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November 19, 2009

Ehrlich: Money not a problem in 2010

Former Republican Gov. Robert L. Ehrlich raised $18 million for his unsuccessful re-election campaign in 2006. But if he seeks a rematch next year against incumbent Democratic Gov. Martin O'Malley, he expects to collect considerably less.

Ehrlich put a $10 million to $12 million price tag on it during an interview in his downtown Baltimore office today (that figure isn't exactly breaking news--it's been attributed previously to anonymous Republican sources, though not necessarily to Ehrlich himself).

What may be more telling, though, is that Ehrlich is saying money wouldn't be a problem if he ran. Recent commentary from Republican activists and political analysts about a 2010 Ehrlich campaign has focused on money and the imperative for Ehrlich to start raising it now.

Some of those pushing him to get in have pointed to the time-consuming demands of fund-raising as a big reason for action. Ehrlich himself, according to various reports, had been saying that whether he could raise enough money was one of the main conditions that would have to be met before he decided to run.

But the prospective candidate insisted today that he doesn't see a problem building a $10 million to $12 million pot (obviously, it's tougher to attract donations when you aren't a sitting governor, which is why O'Malley is very likely to wind up as the big spender next year).

Ehrlich also says that $10 million to $12 million would be enough.

Ehrlich points out that 2010 would be a "truncated campaign." There's a limit, he said, to how much he could effectively spend in a contest that took less than one year from start to finish.

Chatting in his spectacular 13th-floor corner office that overlooks the baseball diamond at Oriole Park, the 51-year-old ex-governor (he turns 52 the day before Thanksgiving) offered a dispassionate assessment of the option he faces.

He's figured out who his likely swing-vote targets will be (white women and, to a lesser extent, African-American men). And it's clear, from public and private polls, that O'Malley is potentially vulnerable.

Over the past two weeks, since he became more public about his 2010 deliberations, Ehrlich says interest in his activities has "quadrupled," from grassroots Republicans and the news media.

And Ehrlich is continuing to do many of the things that a candidate would do. He's popping up around the state at political events (he headlined a local Republican fund-raising dinner in Aberdeen on Monday) and keeping his national profile alive (he's got a Fox News shot tomorrow on Sean Hannity's show in New York).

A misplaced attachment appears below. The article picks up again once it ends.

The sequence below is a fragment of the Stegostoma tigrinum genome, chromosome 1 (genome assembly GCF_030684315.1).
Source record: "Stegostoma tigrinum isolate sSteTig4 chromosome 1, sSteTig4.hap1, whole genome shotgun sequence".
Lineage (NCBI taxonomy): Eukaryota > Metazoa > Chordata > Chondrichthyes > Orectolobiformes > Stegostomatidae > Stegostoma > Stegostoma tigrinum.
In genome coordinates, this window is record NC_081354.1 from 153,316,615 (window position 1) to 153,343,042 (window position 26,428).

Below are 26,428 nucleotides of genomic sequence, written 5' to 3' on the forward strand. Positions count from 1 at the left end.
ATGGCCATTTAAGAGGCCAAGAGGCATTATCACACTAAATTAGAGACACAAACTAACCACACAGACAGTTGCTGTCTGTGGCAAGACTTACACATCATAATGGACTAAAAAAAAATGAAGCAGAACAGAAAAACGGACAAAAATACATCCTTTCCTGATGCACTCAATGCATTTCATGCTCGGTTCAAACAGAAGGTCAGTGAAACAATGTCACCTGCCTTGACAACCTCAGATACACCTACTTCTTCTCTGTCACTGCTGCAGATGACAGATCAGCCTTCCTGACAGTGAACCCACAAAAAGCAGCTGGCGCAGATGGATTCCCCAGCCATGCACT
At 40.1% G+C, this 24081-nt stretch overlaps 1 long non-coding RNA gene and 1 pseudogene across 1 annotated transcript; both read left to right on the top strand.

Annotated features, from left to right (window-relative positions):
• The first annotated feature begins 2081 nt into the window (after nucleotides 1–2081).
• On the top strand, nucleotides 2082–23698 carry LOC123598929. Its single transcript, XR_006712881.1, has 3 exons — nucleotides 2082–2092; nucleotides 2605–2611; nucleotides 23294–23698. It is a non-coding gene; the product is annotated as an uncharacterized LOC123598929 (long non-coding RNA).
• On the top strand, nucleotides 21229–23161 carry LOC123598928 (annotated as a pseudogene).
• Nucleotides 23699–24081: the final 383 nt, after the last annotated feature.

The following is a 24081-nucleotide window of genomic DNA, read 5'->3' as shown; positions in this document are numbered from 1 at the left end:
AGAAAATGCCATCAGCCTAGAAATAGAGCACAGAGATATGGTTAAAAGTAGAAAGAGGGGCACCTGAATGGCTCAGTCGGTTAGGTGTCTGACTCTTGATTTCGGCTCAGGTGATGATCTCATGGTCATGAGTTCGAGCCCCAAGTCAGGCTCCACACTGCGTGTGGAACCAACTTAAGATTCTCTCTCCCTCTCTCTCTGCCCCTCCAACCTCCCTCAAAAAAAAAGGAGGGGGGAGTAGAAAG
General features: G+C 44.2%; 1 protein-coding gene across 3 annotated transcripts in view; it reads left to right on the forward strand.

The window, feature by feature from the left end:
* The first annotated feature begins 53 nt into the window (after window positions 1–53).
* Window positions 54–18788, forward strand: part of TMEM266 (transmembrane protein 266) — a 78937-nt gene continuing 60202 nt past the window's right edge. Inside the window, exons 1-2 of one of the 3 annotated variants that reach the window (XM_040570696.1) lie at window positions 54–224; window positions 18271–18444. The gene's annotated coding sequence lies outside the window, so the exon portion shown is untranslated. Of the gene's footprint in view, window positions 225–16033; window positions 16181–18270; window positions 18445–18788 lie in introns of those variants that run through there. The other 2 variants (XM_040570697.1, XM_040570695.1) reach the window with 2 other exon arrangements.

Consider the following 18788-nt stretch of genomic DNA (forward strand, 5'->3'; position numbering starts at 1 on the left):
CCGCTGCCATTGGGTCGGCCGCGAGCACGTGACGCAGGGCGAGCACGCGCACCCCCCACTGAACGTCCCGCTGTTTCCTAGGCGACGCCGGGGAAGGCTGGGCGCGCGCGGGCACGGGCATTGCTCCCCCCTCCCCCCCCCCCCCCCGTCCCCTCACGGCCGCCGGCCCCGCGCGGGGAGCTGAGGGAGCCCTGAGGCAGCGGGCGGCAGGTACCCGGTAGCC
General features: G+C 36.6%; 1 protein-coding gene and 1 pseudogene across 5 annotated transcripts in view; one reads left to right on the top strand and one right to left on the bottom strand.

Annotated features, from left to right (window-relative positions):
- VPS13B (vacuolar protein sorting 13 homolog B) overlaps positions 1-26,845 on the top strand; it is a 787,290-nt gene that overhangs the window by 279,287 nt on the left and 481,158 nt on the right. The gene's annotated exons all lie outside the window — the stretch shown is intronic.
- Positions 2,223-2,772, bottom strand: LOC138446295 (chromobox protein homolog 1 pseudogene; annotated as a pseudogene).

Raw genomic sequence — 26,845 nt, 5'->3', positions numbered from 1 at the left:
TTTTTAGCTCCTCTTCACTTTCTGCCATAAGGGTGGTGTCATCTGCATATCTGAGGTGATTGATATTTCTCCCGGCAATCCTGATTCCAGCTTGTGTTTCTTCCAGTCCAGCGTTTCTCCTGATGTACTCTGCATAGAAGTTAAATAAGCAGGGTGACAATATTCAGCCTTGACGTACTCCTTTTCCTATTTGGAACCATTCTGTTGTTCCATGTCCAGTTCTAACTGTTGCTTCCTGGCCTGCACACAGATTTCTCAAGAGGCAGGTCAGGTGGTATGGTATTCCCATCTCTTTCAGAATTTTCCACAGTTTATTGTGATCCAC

In the end, though, it all boils down to numbers. A recent statewide poll showed him 7 percentage points back of O'Malley, the same spread as the 2006 general election. Then there are the external numbers: as the economy continues to sputter, incumbents like O'Malley look increasingly vulnerable, even in a deep blue state where Democratic candidates start out with a huge advantage.

Ehrlich says his decision will ultimately turn on the answer to this question: "Do enough people want me to be governor again?" In other words: Can he win?

It's clear that Ehrlich would relish the opportunity to avenge his 2006 defeat. Losing again would only cost him his pride this time, instead of his job. But he's a hard-headed pragmatist, not a romantic fool, with little appetite for hopeless causes.

Posted by Paul West at 1:38 PM | | Comments (13)
Categories: Candidate Watch 2010


I think "hopeless cause" pretty much sums up the Ehrlich years, and boy are we paying for it now!

Do us all a favor Bobby - stick with your gig trying to reinvent history rather than attempting to repeat it.

Ehrlich is the man.

As a state employee, we need you back Governor us NOW!

Raising the state tax from 5% to 6% was bad enough, what will the history of O'Malley say about him...perhaps that he left the state a wreak!

Donna - I beg to differ. The sales tax hike was an attempt at closing the structural deficit left by Ehrlich! Ehrlich hid it with raised taxes and fees and accounting tricks for a few years, and as soon as the Bush recession hit, O'Malley was left holding the bag. So instead of wishing away the problem like Schwarzenegger or others, he acted. May not have been popular, but it fixed the structural problem.

I know furloughs stink. But you know how Ehrlich would solve the problem? You'd be unemployed. Pick your poison, Donna.

Scott could you list the OMalley accomplishments of the last 4 years?
I truly cannot find any as this state continues to tax its residents into the stone age.

Here's one: partnership with the the State of Virginia to bring back the Chesapeake Blue Crab. Well done. We need to keep those partnerships and moratoriums in place to truly restore the bay and make sure the blue crab population comes back.